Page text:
Tomb Raider Review: Better Luck Next Time
Tomb Raider review: Alicia Vikander elevates the adaptation of the 2013 Tomb Raider game reboot, but can’t do it all on her own.
It’s not exactly groundbreaking to point out that video game adaptations haven’t fared all that well recently… or, well, ever. That’s actually being generous; most of them are hot garbage. Any field where Uwe Boll can thrive is deeply suspect, and despite some promising indications in recent years the genre as a whole has yet to find the secret sauce that will give Hollywood its next superhero-like golden goose.
Tomb Raider isn’t the movie that cracks that code, but it is a very small step in the right direction.
Not to be confused with the Angelina Jolie Raider films which were loosely based on the games that debuted in 1996, Tomb Raider is based on the 2013 reboot of the game series. So the film is a reboot of a reboot. Clear?
Like the 2013 game, the film tries to take the subject matter seriously. No one says dumb stuff like “There’s a tomb over there that needs to be raided” and you won’t find Lara running from a dinosaur. There are a few nods to the gameplay – the odd puzzle and climbing danger – but they actually fit within the context of the story without being cheesy. In fact, Tomb Raider is actually well-intentioned adaptation, but it misses a few major points along the way.
Director Roar Uthaug treats the property with respect, which is a good thing. Most game to film adaptations have treated their properties – and by extension their fans – like they were silly, so the movies were silly. That’s slowly changing, and films like Tomb Raider and Michael Fassbender’s Assassin’s Creed are trying a new approach that may one day lead to something incredible. Even if they don’t actually work as films.
The story starts off promisingly enough. Young, orphaned Lara Croft (Alicia Vikander) is living in deep denial, barely surviving while refusing to accept her extremely large inheritance, because to do so would be to legally confirm that her long-missing father (Dominic West) is dead. When she receives some of her father’s belongings Lara begins to piece together where he went, and she decides to follow.
With the help of Lu Ren (Daniel Wu), the son of a sailor that disappeared with Daddy Croft, Lara finds the uncharted island where her father was heading. But instead of a long dreamed of reunion, she is quickly wrapped up in the machinations of a private military lead by a madman (Walton Goggins) searching for the lost tomb of a mythical queen said to control the power of life and death.
It’s actually fairly close to the game in a lot of ways. Lara is capable, but not a superhero. She doesn’t just go from bike courier to special ops bad ass as soon as bullets start flying, she stumbles from scene to scene, barely surviving each encounter, which makes the action more compelling.
Vikander elevates the material significantly. Like all the best action heroes, she takes an absolute beating and sells it, very much in the vein of John McClane in the original Die Hard before he became a superhuman killing machine. But ultimately the film lets her down.
Tomb Raider follows the basic idea of the rebooted game, which was designed to give Lara a gritty, realistic(ish) origin story that saw her go from naive woman to survivor to bad ass. It worked exceedingly well in a game that was meant to be played over 20-40 hours. The film sort of takes the beginning and end points then ties them together with a pointless plotline involving the Croft family that only serves to distract from what should be at the heart of the film: the evolution of Lara Croft.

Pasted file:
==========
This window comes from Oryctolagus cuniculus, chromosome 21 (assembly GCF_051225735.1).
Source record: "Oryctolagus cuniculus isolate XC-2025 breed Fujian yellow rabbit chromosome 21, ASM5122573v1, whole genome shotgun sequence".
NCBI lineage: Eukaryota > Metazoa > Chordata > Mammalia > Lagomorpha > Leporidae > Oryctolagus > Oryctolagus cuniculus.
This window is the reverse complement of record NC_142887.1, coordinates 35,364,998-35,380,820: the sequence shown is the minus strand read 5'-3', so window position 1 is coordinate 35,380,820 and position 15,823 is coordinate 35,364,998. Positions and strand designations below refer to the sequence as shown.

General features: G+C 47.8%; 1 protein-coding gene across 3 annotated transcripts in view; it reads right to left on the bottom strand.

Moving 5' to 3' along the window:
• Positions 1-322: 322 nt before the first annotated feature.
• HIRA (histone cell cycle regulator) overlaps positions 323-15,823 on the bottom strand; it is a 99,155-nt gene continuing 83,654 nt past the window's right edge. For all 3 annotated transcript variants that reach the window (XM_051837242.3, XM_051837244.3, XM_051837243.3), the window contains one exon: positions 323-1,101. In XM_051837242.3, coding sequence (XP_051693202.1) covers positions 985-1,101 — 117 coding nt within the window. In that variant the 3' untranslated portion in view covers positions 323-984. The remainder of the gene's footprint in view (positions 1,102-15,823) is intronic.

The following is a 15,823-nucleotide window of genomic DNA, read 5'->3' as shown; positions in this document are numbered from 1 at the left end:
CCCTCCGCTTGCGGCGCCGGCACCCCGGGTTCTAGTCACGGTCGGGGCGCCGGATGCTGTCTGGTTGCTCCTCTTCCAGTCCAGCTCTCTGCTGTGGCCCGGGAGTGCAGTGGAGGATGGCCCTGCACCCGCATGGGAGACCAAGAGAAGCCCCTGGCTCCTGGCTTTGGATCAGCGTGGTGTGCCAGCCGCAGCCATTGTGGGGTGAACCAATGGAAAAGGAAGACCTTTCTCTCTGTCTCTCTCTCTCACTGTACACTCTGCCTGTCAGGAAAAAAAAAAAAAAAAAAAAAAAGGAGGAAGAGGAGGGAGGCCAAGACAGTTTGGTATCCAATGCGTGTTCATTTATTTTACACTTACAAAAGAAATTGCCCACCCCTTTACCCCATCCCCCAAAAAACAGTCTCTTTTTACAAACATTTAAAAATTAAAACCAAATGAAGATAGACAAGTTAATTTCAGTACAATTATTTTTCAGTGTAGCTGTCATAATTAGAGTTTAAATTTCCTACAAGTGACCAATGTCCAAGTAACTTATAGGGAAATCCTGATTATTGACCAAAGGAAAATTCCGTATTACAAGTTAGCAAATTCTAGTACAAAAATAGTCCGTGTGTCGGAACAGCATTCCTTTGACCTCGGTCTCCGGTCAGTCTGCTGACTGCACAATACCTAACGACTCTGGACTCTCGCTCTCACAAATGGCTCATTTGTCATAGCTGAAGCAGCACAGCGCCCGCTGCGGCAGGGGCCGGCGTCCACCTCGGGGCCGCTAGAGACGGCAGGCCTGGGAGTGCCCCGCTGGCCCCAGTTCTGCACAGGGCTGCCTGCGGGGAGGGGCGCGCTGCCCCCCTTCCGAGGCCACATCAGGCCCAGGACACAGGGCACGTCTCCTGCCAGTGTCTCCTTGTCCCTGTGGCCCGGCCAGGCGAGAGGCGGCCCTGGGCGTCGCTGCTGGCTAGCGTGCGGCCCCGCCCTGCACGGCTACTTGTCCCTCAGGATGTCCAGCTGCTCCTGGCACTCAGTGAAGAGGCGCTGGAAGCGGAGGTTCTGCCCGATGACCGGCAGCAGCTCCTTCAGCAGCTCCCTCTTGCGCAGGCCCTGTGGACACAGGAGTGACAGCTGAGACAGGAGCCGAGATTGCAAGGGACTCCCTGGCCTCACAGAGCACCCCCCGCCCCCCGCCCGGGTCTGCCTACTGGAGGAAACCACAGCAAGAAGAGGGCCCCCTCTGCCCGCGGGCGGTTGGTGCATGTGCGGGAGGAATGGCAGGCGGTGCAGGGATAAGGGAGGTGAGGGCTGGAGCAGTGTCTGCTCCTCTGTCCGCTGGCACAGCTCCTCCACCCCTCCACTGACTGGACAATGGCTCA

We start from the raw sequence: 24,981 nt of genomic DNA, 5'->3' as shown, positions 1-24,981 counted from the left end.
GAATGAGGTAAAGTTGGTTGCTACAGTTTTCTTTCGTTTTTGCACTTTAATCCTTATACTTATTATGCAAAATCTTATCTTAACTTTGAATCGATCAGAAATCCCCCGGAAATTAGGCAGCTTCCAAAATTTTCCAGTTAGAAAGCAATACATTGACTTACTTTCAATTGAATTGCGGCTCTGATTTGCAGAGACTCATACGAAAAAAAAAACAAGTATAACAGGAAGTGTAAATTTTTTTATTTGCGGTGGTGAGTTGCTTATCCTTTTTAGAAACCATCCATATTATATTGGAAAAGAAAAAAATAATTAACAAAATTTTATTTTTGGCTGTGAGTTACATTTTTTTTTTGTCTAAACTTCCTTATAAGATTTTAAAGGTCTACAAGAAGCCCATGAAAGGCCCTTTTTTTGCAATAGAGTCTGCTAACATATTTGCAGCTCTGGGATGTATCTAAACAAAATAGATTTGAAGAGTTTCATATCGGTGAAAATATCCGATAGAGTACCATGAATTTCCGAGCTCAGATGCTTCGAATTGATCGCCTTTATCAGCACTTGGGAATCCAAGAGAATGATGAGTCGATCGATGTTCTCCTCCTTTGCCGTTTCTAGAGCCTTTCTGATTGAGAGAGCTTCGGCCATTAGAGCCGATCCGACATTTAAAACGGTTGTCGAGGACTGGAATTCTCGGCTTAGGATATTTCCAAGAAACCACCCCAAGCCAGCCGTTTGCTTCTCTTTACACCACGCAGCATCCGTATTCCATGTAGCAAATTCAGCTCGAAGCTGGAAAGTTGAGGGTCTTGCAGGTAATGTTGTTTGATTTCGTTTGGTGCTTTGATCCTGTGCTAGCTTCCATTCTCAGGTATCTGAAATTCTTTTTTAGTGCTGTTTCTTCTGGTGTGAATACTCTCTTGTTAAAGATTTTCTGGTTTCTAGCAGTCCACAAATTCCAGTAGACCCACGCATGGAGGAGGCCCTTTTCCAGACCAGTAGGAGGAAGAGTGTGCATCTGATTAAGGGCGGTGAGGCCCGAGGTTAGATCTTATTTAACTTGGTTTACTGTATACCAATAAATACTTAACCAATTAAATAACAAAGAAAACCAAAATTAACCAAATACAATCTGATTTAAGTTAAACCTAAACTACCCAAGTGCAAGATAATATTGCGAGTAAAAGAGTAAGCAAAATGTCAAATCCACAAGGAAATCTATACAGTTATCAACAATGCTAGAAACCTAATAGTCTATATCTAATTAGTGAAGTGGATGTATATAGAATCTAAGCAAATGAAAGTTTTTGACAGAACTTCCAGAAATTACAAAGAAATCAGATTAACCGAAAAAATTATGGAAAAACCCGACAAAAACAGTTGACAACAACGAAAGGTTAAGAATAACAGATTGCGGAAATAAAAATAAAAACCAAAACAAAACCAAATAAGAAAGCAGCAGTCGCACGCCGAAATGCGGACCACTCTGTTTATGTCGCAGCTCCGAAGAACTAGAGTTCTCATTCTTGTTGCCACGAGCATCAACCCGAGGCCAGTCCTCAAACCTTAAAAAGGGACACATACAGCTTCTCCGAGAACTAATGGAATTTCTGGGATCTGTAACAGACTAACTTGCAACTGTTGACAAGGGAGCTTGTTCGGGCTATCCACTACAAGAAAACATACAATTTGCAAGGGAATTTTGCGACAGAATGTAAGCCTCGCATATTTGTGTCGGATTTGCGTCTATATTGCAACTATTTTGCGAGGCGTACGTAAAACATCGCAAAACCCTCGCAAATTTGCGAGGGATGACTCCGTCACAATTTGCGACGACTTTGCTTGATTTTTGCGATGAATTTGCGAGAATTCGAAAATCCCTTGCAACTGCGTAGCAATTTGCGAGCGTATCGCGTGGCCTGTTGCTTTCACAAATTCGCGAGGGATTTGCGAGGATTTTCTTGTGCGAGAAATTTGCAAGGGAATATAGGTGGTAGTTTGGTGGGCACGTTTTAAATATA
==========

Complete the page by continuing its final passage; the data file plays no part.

There’s also a disconnect with the supporting characters, especially Goggins and Wu who both show flashes of being so much more. There are plenty of hints that they have much deeper stories that would have helped flesh out the more generic parts of the film, but they become plot moppets to push the story along. There’s a similar issue with the island they all find themselves on. You see hints that it is a scary, dark place with potentially mystical terrors waiting in the wings. But that disappears at about the same point when the unnecessary Croft family plotline comes in. After that, the scary island is just an island. For that, you have to put much of the blame on Uthaug.
There may be a really good version of Tomb Raider somewhere on an editing room floor, but the version we get neglects the characters in favor of the story – and it’s a pretty average story.
Despite it all, Vikander manages to hold it all together, but only just. Tomb Raider is very much set up as the first in a series. Vikander alone is enough of a draw to make that appealing, and if that happens maybe the follow up can get out of its own way and offer something that has a clearer idea of what it wants to be.
Tomb Raider Review Conclusion
Tomb Raider feels like several good ideas thrown together into a ring, where they all end up fighting each other until the clock runs out. There’s no clear theme that emerges, and every time the movie threatens to do something interesting – like when Lara is forced to confront the intense violence she is forced to commit and it horrifies her – it throws something else at audiences and goes off into a new direction.
There’s a reason Vikander won an Oscar, and it’s very much on display in Tomb Raider. The rest of the film just isn’t up to her standards. There’s are hints of a really good movie buried deep under the one we got, but the pointless subplots just drag Vikander down and kill her potential.
Tomb Raider is rated PG13 with a running time of 122 minutes.